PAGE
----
As Mirren recalled in her book, “the film was planned and executed during the peace process of 1994, when it seemed that peace would be at least possible in the North. I would not have contemplated doing that film a few years earlier. By the time the film was finished, however, we were back to the times of suspicion, bias and bigotry, with the peace process destroyed by two acts of terrorism: the bomb that went off in Canary Wharf and then, later that year, the outrage and cowardly cruelty that was the bombing of Manchester city centre. I think the Los Angeles-based producers had no idea what a potentially hot potato this film might be in Britain and Ireland”. For many in Northern Ireland, the hunger strike is still very much alive within the community. It’s still talked about with awe and fear. “It’s a subject that’s still extremely raw in Northern Ireland,” Terry George explains. “Anything to do with the Troubles is contemporary and almost subversive or secretive. The hunger strike touched so many raw nerves among different sectors of the community. The Protestant and law enforcement community in Northern Ireland felt that these people had been glorified and turned into heroes, while people who had died in their community were basically forgotten about. So they felt some sort of hypocrisy and injustice about it. On the Nationalist side, the question of whether the sacrifice was worth it or not and what was the point of the hunger strike is still a very painful and perhaps an unanswered question.” Because of that, it was a sensitive subject to take on as a first time director. But George felt the risks were worth it. “I could compensate for my inexperience, by my knowledge of the story, and also the surety that it was huge drama.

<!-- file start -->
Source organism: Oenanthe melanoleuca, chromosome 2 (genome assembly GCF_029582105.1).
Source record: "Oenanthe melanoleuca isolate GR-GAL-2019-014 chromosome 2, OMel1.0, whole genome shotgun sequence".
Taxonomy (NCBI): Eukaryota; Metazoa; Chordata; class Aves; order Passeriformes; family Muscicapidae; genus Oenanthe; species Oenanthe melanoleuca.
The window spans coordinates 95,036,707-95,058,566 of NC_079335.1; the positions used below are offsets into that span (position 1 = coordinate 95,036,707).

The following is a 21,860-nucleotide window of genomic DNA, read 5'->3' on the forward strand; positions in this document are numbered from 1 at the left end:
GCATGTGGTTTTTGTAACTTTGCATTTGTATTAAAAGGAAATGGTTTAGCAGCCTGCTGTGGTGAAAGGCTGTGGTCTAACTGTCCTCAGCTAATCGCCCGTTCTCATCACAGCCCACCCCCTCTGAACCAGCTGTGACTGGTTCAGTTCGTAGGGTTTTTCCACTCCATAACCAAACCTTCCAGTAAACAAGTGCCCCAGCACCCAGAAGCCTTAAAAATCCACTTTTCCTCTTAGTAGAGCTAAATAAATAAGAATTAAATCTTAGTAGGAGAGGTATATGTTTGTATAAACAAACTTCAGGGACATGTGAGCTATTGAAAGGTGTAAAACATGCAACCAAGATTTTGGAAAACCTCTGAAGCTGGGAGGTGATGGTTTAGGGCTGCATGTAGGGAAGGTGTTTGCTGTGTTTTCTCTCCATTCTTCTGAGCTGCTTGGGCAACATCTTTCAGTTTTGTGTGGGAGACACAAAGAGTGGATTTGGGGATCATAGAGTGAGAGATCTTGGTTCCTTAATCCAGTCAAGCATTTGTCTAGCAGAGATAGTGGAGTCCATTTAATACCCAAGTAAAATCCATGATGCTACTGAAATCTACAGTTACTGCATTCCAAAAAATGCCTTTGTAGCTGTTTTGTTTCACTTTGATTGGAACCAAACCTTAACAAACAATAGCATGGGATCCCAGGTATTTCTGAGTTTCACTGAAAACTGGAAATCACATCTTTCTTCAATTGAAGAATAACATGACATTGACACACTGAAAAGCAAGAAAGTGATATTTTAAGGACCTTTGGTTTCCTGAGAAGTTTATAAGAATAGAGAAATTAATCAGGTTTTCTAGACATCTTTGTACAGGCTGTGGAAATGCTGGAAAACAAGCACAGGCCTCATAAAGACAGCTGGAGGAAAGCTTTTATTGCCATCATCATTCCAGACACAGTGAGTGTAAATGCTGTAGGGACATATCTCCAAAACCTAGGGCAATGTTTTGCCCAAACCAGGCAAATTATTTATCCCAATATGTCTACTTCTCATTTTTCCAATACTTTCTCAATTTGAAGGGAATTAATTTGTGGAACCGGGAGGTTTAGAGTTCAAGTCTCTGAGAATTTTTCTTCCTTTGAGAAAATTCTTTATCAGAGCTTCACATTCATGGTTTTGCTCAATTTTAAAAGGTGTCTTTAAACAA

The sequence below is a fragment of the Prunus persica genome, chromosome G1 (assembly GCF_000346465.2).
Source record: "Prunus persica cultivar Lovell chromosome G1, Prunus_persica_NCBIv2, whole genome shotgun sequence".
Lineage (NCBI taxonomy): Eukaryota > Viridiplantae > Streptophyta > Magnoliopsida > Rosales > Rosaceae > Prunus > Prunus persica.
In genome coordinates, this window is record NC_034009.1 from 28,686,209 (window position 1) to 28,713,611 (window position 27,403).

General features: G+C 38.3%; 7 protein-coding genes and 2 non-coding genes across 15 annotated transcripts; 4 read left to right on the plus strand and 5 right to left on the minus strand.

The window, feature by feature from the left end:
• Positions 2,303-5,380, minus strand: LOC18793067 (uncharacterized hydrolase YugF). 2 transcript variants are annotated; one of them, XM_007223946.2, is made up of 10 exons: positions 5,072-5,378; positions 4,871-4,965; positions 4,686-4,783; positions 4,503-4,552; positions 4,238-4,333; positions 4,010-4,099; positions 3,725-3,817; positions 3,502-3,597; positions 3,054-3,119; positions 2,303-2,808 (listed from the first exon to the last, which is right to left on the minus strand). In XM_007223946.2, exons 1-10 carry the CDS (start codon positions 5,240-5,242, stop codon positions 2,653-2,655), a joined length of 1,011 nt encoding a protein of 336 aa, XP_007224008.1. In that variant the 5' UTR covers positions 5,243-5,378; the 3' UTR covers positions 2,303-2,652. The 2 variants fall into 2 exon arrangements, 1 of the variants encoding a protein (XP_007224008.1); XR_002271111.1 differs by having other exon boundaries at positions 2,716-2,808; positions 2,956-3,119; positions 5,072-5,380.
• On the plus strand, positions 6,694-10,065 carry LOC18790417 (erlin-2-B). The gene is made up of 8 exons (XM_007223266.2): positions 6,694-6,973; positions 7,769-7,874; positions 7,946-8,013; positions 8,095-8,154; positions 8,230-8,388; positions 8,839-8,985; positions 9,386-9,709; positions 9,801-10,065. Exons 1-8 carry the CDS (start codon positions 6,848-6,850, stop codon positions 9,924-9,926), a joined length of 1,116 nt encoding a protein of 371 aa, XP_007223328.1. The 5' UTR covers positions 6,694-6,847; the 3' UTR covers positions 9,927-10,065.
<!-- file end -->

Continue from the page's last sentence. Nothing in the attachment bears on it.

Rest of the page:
“Some Mother’s Son” was screened in the Un Certain Regard section at the 1996 Cannes Film Festival and was also shown at the Toronto Film Festival the same year. The film released US theaters in December 1996 and British theaters in January 1997. Critics would argue mostly in their reviews what side the film takes, something that Mirren encountered while promoting the film. “I had some sticky moments promoting it. The worst of these was when, after I had been persuaded to appear on the Today programme, the interviewer started off by saying, ‘So why did you make a film that condolences acts of terrorism?’ My mouth went dry. She hadn’t seen the film, of course. It was the first time I had personally experienced the battle between creativity and the accepted political posture of the moment”. Entertainment Weekly, although giving it a favorable rating, called the film “admirably high-minded and depressing as hell”. Variety’s Todd McCarthy wrote, “the pic has a vivid, realistic feel due to the location shooting, but George’s direction is pretty cut and dried, devoted mostly to getting information across in the most straightforward manner possible. The result isn’t dull, exactly, but nothing that happens is terribly surprising, either.
I didn’t know very much about the Irish conflicts back when I watched “Some Mother’s Son” for the first time, so I’m sure it has helped me not to think about what side the film might take and simply watch it unprejudiced. It didn’t miss its impact. It is, of course, a political film, and many characters are introduced to express their point of views. The film is not only about the mothers and sons, but also about the daughters (one who leaves the country, the other idolizing her brother), as well as the neighbors, priests and school principals. Some might feel a bit wooden in the beginning, as I thought Fionula Flanagan’s portrayal was quite hammy to begin with. But as the film moves on, the main characters are able to develop, and both Mirren and Flanagan get a chance to work with the rich and layered performances they have, up to the very moving ending. Without spoiling too much, if any critic might have felt that the film is dry because of its dialogue or slow-paced scenes, the final hospital scene goes straight to the heart and delivers magnificent acting by Mirren. Very recommended.